Kentucky proponents of charter schools are pushing for the independently operated, publicly funded schools as a solution to the achievement gap.
A discussion of charter schools Monday at the General Assembly's Interim Joint Committee on Education (KET Video here) centered on the achievement gap for black, poor and disabled children in Fayette County.
A panel discussion to introduce parents and community members to the topic was held Monday night at the Northside Branch of the Lexington Public Library, and a similar event is planned Tuesday night in Louisville.
Attendees were urged to email their legislators about charter schools after the town hall meeting, which was sponsored by the Black Alliance for Educational Options and Kentucky Charter Schools Association.
Mendell Grinter, director of Kentucky Black Alliance for Educational Options, said even a pilot program would be a step in the right direction.
Charter-school legislation has not been successful in Kentucky and generally has not been favored by Democrats, who remain in control in the state House of Representatives.
State Senate President Robert Stivers, R-Manchester, last week mentioned charter schools when he laid out a Republican agenda for the 2015 session of the General Assembly, but he said it and other issues were unlikely to be approved by the House.
Charter schools, while operating independently of a school district, are public schools, according to the Kentucky Charter Schools Association's website.
Like traditional public schools, they are funded by local, state and federal tax dollars based on student enrollment but are touted as having more flexibility. They may be run by groups of parents or teachers, nonprofit organizations or in some cases by companies.
Charter schools are free, and parents in states with charter schools may choose to send their children to one of those schools rather than the school designated by their school district.
Forty-two states have charter schools. Nationwide, more than 6,000 charter schools are teaching 2.5 million children, according to the association's website.
Wayne Lewis, chairman of the board of Kentucky Charter Schools Association, said the Kentucky Education Association has been one of the biggest obstacles to the passage of charter-schools legislation in Kentucky.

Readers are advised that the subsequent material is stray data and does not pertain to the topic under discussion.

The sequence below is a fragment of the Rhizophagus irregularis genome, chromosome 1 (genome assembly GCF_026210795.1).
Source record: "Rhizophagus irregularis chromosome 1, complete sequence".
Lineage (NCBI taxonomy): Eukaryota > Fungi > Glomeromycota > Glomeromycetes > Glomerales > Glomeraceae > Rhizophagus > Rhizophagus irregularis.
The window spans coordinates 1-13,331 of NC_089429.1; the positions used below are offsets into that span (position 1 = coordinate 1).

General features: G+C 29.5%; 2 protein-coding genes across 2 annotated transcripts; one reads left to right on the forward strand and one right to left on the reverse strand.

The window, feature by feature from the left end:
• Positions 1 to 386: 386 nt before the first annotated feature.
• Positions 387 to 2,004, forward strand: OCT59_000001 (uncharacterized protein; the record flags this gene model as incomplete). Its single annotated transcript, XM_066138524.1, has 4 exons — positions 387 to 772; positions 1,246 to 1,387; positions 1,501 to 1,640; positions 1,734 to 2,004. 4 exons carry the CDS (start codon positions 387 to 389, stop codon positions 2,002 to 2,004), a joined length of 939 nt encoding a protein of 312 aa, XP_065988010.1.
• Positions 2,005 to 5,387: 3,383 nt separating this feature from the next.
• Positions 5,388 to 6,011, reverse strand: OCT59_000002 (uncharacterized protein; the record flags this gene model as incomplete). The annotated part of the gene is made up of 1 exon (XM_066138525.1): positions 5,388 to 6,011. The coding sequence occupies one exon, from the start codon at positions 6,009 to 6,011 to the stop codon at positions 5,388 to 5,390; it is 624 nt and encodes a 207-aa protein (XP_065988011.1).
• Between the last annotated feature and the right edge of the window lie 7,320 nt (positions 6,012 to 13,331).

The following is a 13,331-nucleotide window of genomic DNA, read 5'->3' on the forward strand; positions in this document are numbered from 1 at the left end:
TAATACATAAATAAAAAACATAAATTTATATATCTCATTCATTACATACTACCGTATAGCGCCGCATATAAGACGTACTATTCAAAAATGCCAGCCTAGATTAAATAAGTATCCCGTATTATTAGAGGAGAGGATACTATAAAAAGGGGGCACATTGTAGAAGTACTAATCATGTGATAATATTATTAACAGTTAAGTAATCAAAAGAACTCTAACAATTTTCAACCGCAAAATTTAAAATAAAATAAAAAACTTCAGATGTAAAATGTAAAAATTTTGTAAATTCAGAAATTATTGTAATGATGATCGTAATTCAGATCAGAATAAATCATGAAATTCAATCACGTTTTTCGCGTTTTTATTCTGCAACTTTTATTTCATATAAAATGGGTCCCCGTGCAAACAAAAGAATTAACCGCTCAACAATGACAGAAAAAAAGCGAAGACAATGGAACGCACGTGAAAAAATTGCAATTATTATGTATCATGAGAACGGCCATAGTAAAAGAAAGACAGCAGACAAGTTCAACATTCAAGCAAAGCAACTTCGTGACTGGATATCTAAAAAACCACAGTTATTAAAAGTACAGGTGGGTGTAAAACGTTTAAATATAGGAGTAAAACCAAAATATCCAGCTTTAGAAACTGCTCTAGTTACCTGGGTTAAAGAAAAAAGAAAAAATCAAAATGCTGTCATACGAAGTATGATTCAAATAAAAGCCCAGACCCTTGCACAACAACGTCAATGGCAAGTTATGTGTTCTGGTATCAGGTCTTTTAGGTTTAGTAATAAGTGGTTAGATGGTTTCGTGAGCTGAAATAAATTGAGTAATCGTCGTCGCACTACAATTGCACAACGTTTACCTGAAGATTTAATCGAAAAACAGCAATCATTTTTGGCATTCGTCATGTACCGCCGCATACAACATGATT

"We have to get their constituencies to hold them accountable," he said of legislators.
And he said that would happen when people understood the disparities in achievement between white students and minorities.
"It's indefensible," he said at the town hall meeting. "The gaps in Fayette County are the largest that we see in the state."
Lewis pointed to elementary school mathematics performance in public schools in Lexington. In 2012-13, 61.1 percent of white children in Fayette County scored at the proficient or distinguished level on the K-PREP test. But 26.9 percent of black children scored at the proficient or distinguished level that year.
Lewis told the legislative committee he was "fiery mad" about the gap.
He said middle-class families could move their children if they aren't satisfied with a school. "Poor people can't do that," he said.
He said at Lexington's town hall meeting that he would like to see "a number of different models" of charter schools here.
He said more arts-focused schools such as SCAPA were needed, as well as schools designed for children interested in the medical sciences, engineering, law and education.
Dave Adkisson, president and CEO of the Kentucky Chamber of Commerce, told the legislative committee that most of his members favored charter schools.
State Sen. Reggie Thomas said he did not know whether charter schools were the answer, but he called Fayette County's achievement gap "abysmal."
Thomas, D-Lexington, represents the district that includes William Wells Brown Elementary, which had the lowest test scores among all elementary schools in the state in 2013-14.
He said that before he decided whether Kentucky needed charter schools, he wanted to try to figure out what's going on at William Wells Brown. He said he wanted to meet with the principal and to "dig further" into what Fayette County schools must do to correct the achievement gap.
"We've got some serious problems in Fayette County regarding the achievement gap," he said.
Fayette County school officials have said they are putting an intensive plan in place to fix the problems at William Wells Brown. The school board has adopted the Fayette County Equity Council's recommendations to fix the achievement gap.
Nicole Jenkins, a parent who sat on the panel at the forum at the library, said she was not well-versed on charter schools, but she did know one thing about the achievement gap: "If we don't fix it, in 10 years, in 15 years, Lexington's going to be a very different place."
She said "the district is missing an opportunity" to look at schools such Dixie Elementary that are making gains and find out what they are doing to improve.
"There are some gap kids that are doing great," she said. "How do we duplicate what's working well?"